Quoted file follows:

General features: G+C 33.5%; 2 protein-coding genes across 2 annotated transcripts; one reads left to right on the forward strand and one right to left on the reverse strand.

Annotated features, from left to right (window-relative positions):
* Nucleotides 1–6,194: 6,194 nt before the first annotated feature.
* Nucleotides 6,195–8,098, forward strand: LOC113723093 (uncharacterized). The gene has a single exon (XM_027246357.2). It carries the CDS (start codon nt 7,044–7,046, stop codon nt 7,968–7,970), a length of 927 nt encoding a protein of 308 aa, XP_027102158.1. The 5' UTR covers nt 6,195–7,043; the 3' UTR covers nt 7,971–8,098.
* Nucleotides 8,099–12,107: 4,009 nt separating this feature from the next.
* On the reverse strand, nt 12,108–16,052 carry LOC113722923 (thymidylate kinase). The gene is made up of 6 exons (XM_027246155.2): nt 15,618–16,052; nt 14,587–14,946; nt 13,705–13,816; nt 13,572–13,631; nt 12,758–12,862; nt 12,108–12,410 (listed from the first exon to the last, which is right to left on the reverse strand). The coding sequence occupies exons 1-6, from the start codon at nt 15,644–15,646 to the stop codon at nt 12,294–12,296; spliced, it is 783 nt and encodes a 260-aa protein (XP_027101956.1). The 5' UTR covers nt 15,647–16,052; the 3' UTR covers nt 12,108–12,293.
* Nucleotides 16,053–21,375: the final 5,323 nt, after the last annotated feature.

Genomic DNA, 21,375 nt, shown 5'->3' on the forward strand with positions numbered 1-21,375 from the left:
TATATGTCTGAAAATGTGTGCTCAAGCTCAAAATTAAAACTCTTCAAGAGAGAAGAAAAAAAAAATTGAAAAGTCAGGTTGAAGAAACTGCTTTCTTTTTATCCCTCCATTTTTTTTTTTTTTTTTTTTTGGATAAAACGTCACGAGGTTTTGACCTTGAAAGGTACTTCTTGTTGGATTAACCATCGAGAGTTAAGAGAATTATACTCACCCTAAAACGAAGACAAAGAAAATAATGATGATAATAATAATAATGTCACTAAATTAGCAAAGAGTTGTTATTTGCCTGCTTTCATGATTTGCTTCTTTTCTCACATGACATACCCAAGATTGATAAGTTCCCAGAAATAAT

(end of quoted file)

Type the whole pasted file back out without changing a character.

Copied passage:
General features: G+C 33.5%; 2 protein-coding genes across 2 annotated transcripts; one reads left to right on the forward strand and one right to left on the reverse strand.

Annotated features, from left to right (window-relative positions):
* Nucleotides 1–6,194: 6,194 nt before the first annotated feature.
* Nucleotides 6,195–8,098, forward strand: LOC113723093 (uncharacterized). The gene has a single exon (XM_027246357.2). It carries the CDS (start codon nt 7,044–7,046, stop codon nt 7,968–7,970), a length of 927 nt encoding a protein of 308 aa, XP_027102158.1. The 5' UTR covers nt 6,195–7,043; the 3' UTR covers nt 7,971–8,098.
* Nucleotides 8,099–12,107: 4,009 nt separating this feature from the next.
* On the reverse strand, nt 12,108–16,052 carry LOC113722923 (thymidylate kinase). The gene is made up of 6 exons (XM_027246155.2): nt 15,618–16,052; nt 14,587–14,946; nt 13,705–13,816; nt 13,572–13,631; nt 12,758–12,862; nt 12,108–12,410 (listed from the first exon to the last, which is right to left on the reverse strand). The coding sequence occupies exons 1-6, from the start codon at nt 15,644–15,646 to the stop codon at nt 12,294–12,296; spliced, it is 783 nt and encodes a 260-aa protein (XP_027101956.1). The 5' UTR covers nt 15,647–16,052; the 3' UTR covers nt 12,108–12,293.
* Nucleotides 16,053–21,375: the final 5,323 nt, after the last annotated feature.

Genomic DNA, 21,375 nt, shown 5'->3' on the forward strand with positions numbered 1-21,375 from the left:
TATATGTCTGAAAATGTGTGCTCAAGCTCAAAATTAAAACTCTTCAAGAGAGAAGAAAAAAAAAATTGAAAAGTCAGGTTGAAGAAACTGCTTTCTTTTTATCCCTCCATTTTTTTTTTTTTTTTTTTTTGGATAAAACGTCACGAGGTTTTGACCTTGAAAGGTACTTCTTGTTGGATTAACCATCGAGAGTTAAGAGAATTATACTCACCCTAAAACGAAGACAAAGAAAATAATGATGATAATAATAATAATGTCACTAAATTAGCAAAGAGTTGTTATTTGCCTGCTTTCATGATTTGCTTCTTTTCTCACATGACATACCCAAGATTGATAAGTTCCCAGAAATAAT